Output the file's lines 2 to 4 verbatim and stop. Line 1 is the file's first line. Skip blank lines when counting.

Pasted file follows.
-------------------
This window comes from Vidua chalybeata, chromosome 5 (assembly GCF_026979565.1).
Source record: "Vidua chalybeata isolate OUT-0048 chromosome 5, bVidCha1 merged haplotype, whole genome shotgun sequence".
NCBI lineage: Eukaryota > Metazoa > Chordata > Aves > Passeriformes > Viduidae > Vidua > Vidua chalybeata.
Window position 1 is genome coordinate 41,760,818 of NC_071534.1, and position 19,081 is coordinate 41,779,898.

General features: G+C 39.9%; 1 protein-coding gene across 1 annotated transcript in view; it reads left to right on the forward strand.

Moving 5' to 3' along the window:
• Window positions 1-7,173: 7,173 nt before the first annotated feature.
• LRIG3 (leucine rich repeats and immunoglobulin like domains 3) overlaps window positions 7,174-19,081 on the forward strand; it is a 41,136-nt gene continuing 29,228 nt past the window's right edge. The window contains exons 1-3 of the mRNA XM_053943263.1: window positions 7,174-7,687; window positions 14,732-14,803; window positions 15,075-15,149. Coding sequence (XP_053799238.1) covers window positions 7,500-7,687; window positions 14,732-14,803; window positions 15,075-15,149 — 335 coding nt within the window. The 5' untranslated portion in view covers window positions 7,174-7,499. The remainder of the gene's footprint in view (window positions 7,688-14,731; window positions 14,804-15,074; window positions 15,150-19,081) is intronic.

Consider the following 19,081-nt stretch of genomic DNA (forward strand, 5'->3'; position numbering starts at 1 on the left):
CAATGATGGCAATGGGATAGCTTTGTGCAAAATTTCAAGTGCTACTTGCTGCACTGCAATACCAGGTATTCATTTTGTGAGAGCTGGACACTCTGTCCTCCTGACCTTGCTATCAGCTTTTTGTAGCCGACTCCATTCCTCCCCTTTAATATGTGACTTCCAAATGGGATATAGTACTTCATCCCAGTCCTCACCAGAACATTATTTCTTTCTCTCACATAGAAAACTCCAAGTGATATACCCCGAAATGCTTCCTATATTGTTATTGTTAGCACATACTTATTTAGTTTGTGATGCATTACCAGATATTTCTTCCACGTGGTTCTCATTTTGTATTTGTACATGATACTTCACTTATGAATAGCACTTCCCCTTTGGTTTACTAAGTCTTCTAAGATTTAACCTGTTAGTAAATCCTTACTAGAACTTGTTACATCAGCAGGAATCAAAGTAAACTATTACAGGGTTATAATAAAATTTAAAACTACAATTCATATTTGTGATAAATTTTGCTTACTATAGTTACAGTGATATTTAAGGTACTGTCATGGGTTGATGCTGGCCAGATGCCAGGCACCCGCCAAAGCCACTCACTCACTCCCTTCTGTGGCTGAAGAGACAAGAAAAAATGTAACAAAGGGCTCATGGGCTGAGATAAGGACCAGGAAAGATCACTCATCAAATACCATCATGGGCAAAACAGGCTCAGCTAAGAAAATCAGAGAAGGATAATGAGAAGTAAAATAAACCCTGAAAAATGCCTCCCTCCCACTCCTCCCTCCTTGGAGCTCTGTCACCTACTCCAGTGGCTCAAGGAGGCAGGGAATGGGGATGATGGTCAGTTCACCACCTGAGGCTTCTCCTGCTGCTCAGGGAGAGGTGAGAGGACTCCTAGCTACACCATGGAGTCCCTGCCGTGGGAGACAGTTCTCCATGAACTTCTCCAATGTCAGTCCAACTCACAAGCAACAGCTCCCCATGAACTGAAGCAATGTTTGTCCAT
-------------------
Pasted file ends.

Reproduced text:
Source record: "Vidua chalybeata isolate OUT-0048 chromosome 5, bVidCha1 merged haplotype, whole genome shotgun sequence".
NCBI lineage: Eukaryota > Metazoa > Chordata > Aves > Passeriformes > Viduidae > Vidua > Vidua chalybeata.
Window position 1 is genome coordinate 41,760,818 of NC_071534.1, and position 19,081 is coordinate 41,779,898.